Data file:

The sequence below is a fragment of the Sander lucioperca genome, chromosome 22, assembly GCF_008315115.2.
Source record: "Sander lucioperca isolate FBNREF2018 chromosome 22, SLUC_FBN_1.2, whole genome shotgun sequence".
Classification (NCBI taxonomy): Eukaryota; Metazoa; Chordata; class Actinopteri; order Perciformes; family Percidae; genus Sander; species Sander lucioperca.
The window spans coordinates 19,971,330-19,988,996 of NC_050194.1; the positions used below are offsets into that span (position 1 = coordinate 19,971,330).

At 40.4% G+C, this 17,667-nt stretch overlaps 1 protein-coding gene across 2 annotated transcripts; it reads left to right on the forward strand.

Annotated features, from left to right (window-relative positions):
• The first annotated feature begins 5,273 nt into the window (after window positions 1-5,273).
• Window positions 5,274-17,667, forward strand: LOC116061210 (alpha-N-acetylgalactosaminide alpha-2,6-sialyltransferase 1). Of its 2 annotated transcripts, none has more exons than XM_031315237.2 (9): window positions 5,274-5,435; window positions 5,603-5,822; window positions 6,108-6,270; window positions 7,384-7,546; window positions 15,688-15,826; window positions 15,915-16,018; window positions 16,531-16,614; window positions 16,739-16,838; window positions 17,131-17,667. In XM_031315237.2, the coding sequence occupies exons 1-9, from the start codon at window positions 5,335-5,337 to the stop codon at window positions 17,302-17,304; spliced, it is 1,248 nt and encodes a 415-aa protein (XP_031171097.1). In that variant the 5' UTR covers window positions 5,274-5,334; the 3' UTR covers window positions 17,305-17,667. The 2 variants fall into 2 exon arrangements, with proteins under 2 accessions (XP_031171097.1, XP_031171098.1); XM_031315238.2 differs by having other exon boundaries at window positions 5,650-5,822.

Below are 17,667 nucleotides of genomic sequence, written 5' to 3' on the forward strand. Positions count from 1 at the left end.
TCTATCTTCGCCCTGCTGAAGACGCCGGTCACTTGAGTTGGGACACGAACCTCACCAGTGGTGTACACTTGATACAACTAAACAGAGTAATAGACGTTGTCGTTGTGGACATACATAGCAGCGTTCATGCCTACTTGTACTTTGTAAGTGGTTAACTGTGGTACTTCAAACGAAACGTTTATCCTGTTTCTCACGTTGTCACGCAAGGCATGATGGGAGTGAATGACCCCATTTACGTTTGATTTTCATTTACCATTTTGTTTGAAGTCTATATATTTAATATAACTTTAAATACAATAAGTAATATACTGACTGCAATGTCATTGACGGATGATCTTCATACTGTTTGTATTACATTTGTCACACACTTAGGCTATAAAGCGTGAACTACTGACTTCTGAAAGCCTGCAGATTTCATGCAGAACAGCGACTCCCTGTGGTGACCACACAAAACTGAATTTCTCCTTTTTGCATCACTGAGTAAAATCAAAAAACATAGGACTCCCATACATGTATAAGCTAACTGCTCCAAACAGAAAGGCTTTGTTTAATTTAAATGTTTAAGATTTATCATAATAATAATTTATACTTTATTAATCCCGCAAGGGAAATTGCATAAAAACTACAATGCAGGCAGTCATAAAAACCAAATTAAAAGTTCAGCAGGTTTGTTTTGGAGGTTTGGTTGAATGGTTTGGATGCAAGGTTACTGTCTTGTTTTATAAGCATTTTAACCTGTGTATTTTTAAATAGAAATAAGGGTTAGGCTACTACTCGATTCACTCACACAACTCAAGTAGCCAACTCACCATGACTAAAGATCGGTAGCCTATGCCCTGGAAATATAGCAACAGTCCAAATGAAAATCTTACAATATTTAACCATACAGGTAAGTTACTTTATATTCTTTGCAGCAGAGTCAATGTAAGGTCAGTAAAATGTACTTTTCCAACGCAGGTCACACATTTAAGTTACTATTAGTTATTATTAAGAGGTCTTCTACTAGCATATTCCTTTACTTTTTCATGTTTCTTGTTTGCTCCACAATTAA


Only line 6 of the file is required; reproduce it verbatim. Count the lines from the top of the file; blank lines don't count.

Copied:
Annotated features, from left to right (window-relative positions):